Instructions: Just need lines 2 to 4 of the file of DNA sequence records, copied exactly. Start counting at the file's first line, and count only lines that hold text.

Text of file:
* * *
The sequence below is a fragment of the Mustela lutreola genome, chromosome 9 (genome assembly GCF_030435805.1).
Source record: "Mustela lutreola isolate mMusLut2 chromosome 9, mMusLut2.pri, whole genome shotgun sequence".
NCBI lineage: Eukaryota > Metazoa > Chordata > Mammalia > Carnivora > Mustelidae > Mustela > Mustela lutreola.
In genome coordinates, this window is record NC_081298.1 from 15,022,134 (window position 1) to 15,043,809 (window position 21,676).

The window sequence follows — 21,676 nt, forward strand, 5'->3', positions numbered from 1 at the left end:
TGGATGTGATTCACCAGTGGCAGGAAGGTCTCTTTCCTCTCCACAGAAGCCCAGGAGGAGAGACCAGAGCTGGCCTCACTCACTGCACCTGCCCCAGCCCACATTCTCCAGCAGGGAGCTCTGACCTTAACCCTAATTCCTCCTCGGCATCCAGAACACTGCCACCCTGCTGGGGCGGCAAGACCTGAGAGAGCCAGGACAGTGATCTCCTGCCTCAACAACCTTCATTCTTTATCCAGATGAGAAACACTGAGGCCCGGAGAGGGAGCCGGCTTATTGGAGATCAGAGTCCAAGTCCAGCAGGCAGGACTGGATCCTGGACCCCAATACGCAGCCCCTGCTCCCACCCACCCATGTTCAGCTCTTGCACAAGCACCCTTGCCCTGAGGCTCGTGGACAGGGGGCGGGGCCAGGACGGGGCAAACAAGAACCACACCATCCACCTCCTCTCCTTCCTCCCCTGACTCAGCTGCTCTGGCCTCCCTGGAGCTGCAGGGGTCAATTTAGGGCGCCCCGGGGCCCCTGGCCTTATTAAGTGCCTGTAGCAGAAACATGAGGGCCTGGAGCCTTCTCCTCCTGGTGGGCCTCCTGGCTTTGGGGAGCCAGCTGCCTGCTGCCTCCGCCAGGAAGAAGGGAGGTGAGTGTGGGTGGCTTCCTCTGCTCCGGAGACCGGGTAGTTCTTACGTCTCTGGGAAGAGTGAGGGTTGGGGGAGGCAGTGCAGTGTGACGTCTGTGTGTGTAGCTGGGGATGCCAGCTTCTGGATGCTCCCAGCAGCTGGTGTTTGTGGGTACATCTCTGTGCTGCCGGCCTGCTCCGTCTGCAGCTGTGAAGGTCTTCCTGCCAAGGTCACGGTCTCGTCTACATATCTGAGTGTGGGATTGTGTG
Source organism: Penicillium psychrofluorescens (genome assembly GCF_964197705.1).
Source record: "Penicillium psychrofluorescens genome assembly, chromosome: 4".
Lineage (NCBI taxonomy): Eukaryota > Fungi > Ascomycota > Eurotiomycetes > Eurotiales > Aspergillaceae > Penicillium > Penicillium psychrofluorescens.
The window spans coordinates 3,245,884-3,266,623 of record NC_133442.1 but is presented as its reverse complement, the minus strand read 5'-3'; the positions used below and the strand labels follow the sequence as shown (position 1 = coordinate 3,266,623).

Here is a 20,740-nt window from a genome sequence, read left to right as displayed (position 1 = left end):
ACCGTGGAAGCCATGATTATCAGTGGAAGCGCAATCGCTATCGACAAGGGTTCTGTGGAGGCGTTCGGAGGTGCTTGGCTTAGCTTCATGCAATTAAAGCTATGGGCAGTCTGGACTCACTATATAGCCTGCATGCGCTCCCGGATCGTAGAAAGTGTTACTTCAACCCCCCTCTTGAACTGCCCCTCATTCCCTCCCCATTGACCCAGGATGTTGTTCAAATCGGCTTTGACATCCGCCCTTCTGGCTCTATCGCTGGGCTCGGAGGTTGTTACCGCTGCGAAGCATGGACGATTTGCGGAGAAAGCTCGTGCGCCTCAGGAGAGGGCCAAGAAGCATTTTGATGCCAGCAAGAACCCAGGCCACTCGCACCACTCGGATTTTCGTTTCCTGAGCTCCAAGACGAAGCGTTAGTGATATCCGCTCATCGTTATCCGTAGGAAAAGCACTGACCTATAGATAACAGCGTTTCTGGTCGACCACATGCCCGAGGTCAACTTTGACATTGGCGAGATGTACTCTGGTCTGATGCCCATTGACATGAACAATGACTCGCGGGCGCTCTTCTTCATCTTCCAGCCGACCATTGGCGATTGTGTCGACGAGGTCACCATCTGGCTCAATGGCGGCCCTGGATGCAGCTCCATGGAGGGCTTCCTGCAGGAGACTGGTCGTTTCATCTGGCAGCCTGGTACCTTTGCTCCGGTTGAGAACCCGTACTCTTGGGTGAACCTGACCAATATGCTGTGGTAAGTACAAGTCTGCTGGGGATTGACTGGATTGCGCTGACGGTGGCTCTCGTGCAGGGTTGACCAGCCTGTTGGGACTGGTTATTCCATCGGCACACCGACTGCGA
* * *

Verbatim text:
Source record: "Mustela lutreola isolate mMusLut2 chromosome 9, mMusLut2.pri, whole genome shotgun sequence".
NCBI lineage: Eukaryota > Metazoa > Chordata > Mammalia > Carnivora > Mustelidae > Mustela > Mustela lutreola.
In genome coordinates, this window is record NC_081298.1 from 15,022,134 (window position 1) to 15,043,809 (window position 21,676).